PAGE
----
The California Department of Motor Vehicles (DMV) is not making it easy for Tesla or other automakers to sell cars directly to customers. In October, the DMV issued a cease-and-desist letter to Tesla dealers in California, claiming that they cannot operate as third party dealers without specific licenses. The DMV has since given extensions to these dealers, but the future remains uncertain. If you’re unfamiliar with Mitchell or his company, Tesla Motors is an electric car manufacturer based in Palo Alto, CA. Mitchell is also the founder and CEO of New Roads Communications, which operates Mitchell AutoGroup and its subsidiaries: The Tesla Company and Liberty Motors. These companies specialize in manufacturing electric vehicles with the goal of making them accessible to everyone. In this blog post, we’ll give you an overview of what’s going on with Mitchell and his businesses. If you want more details about these events or any other topic related to auto marketing and advertising, contact us today!
What’s Going on with Tesla and the California DMV?
In October 2017, the California DMV sent a cease-and-desist letter to Tesla, claiming that the company’s sales model is illegal. The letter states that all automobile sales must go through third-party dealers. The logic behind this demand is that dealers are necessary for consumer protection. The original goal of the dealer model was to ensure that consumers could get fair prices for vehicles. It also granted warranty and repair services. Today, however, the dealer model doesn’t serve either of these purposes. The customer experience with dealers is notoriously bad. The majority of consumers say that they would rather go to the dentist than visit a car dealership. The traditional model for auto sales has also been criticized for its effect on pricing.
Brief History of Tesla
Tesla was founded in 2003 by Elon Musk and a few other investors. In 2006, the company received $465 million in government incentives to start its factory in Silicon Valley. Tesla has since grown into a household name, offering an attractive product with a dedicated customer base.
The company has outsold all other electric vehicle manufacturers in terms of the number of vehicles produced. It has also received the highest customer satisfaction rating of any automobile manufacturer. Tesla’s strong brand and customer loyalty, however, have not prevented the company from facing regulatory challenges. Tesla’s vehicles are currently the only all-electric vehicles that can be purchased without visiting a dealer.
Why is the DMV Pursuing this Course of Action?
The California DMV is concerned that Tesla’s business model will affect the ability of auto dealers to stay in business. In a letter to the California State Senate, the DMV wrote that if manufacturers were permitted to sell directly to customers, “it will likely result in the closure of all dealer franchises.” Mitchell, who has been fighting for the right to sell Tesla vehicles directly, believes that the DMV is motivated by protecting its own interests. After all, the DMV gets a portion of the revenue from Tesla’s sales tax and registration fees. Mitchell also believes that the DMV is anti-competitive. He says that the same standards should not apply to Tesla as apply to other automakers. Because Tesla is a new and innovative company, he argues, it should be allowed to operate outside the conventional dealer model.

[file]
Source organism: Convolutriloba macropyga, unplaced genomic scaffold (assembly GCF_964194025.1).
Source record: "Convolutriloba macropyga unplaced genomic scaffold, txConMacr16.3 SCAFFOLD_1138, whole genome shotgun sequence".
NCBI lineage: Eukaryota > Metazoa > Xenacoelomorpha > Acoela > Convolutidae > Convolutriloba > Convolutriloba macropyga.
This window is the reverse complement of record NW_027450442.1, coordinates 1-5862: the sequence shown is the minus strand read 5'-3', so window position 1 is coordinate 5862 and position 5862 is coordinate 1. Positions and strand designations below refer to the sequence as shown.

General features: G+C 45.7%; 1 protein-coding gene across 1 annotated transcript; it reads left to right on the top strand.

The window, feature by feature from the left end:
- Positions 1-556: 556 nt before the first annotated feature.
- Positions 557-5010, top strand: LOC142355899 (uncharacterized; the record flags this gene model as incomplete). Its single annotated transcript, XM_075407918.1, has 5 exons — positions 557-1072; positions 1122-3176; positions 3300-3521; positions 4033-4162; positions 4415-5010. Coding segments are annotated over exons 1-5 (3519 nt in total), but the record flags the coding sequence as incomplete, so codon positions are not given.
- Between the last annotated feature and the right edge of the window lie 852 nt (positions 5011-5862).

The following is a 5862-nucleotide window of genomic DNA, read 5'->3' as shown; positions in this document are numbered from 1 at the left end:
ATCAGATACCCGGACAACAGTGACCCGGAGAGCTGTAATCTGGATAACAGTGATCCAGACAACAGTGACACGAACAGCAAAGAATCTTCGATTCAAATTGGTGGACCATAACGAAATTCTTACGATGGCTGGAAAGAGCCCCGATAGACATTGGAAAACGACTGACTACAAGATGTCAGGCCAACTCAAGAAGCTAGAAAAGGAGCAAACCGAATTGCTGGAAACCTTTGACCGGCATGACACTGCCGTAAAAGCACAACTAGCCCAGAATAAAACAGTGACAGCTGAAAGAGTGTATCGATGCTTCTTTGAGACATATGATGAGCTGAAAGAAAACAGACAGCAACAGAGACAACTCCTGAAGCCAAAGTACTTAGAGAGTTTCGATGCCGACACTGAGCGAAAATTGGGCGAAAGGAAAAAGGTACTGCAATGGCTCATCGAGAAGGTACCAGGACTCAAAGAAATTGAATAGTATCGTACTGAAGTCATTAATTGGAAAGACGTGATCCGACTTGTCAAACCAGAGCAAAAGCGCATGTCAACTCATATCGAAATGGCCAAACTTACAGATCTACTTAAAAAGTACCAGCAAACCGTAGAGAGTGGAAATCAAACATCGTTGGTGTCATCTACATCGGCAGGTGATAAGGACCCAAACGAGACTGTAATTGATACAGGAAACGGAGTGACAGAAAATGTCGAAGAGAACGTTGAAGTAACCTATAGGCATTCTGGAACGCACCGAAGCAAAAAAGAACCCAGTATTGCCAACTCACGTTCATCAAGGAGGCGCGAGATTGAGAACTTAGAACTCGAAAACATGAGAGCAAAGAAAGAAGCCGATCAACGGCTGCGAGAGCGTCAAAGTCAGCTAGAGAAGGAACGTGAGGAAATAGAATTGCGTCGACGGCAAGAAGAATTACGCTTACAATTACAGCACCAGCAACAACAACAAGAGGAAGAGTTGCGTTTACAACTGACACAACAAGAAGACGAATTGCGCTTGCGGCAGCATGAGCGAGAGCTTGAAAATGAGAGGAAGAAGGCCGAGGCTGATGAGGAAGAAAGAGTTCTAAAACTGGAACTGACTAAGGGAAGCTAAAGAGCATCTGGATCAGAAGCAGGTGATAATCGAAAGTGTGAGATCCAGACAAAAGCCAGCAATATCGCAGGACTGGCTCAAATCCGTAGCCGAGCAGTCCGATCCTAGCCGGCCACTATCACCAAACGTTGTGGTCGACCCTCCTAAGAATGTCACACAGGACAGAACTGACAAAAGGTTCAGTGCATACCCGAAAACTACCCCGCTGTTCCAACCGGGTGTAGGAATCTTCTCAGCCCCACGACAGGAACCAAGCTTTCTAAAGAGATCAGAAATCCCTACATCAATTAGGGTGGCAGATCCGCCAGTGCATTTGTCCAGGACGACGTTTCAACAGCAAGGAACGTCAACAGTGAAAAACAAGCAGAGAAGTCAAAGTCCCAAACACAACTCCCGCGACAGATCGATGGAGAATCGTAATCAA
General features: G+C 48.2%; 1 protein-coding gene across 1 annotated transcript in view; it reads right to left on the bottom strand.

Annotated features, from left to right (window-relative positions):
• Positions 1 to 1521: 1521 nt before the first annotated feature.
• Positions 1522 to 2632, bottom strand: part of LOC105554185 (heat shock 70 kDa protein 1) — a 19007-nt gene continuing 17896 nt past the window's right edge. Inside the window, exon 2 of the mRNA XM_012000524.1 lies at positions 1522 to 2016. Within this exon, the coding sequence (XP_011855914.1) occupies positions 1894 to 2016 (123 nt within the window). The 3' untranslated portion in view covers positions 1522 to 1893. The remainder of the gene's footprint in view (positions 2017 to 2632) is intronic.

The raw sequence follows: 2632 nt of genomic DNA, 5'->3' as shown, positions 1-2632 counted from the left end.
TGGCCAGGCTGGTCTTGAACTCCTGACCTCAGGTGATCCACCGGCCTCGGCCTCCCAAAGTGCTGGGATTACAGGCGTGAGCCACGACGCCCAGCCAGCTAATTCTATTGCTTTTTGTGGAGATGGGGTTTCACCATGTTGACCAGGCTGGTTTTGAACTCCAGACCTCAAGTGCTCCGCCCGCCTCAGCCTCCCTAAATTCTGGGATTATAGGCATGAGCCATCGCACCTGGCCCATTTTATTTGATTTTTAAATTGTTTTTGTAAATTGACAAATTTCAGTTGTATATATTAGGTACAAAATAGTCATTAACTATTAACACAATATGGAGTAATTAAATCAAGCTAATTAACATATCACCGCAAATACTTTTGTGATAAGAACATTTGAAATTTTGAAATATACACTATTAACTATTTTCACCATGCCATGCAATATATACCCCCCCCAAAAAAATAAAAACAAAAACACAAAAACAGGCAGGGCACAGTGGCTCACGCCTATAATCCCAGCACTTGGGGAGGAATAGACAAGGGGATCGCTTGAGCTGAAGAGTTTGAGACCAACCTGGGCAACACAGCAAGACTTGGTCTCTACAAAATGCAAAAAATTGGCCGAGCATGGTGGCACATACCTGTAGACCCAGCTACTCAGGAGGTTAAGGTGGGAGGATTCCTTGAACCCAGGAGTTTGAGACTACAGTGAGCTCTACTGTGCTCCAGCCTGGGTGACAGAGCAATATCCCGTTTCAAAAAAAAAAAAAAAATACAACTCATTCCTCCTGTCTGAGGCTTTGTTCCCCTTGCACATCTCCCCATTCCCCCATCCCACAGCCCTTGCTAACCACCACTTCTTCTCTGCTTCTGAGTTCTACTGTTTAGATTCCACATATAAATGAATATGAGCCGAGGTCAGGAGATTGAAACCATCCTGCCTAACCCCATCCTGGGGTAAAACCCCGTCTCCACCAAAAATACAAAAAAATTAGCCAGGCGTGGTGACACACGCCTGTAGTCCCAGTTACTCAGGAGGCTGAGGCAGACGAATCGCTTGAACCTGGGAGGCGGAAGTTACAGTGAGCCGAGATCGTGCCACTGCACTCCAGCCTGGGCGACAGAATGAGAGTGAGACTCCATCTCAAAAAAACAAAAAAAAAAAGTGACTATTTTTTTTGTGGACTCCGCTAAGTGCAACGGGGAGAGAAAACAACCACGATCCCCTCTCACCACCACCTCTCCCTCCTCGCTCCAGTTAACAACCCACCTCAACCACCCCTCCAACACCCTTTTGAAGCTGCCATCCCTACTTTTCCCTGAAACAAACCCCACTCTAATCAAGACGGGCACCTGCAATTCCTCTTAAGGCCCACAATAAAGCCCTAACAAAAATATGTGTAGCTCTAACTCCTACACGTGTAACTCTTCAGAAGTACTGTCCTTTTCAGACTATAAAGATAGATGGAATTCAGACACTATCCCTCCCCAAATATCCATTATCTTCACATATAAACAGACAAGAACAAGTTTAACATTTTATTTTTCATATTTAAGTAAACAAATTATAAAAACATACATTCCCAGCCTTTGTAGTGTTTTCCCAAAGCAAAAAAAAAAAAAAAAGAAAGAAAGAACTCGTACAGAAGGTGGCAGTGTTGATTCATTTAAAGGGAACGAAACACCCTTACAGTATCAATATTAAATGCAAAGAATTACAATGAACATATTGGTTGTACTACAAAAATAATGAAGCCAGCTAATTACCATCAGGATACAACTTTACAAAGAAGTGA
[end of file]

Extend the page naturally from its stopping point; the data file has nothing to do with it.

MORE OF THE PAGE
What does this mean for Tesla’s Dealers?
Tesla’s existing dealers could be put out of business by the DMV’s decision. If Tesla is forced to sell through dealers, it will lose the ability to offer direct sales. This means that customers will have to travel to a physical location to purchase a vehicle. They would also be subject to the same high prices and poor customer experience that has plagued the auto industry for decades.
Tesla’s dealers have expressed disappointment at the outcome of this struggle. They would have liked to continue selling Tesla’s products, but they are also realistic. They know that the rules are stacked against them. If Tesla is forced to sell through dealers, it will lose a significant portion of its customer base. That’s because most Tesla owners are not interested in visiting a dealership. They prefer the convenience and privacy of buying online.
What does this mean for Consumers in California?
If Tesla is forced to sell through dealers, it will lose a significant portion of its customer base. That’s because most Tesla owners are not interested in visiting a dealership. They prefer the convenience and privacy of buying online. Even worse, Tesla’s customers will be treated to the same poor customer experience that plagues the rest of the auto industry. They will be pressured to buy cars that they don’t want. They will be subject to high-pressure sales tactics. And they will have to deal with the same sky-high prices that exist at every other car dealership. Other automakers will continue to be able to sell directly to customers. That means that the average customer will be able to buy a car from Honda or Toyota without visiting a dealership. These customers, however, will have to travel to Tesla’s factory to make their purchases. Tesla will not be able to sell to customers who are too busy or too impatient to make a trip to Silicon Valley.
The California DMV is hurting Tesla and Mitchell’s businesses. It is also hurting California consumers by blocking sales at one of the most innovative car manufacturers on the market. The DMV’s decision is motivated by a desire to protect its own interests. It is also anti-competitive. Instead of applying the same standards to all automakers, the DMV is applying different standards to Tesla. Mitchell and his companies deserve to be treated fairly. In the end, consumers are the ones who will suffer from the state’s decision to block Tesla’s sales model.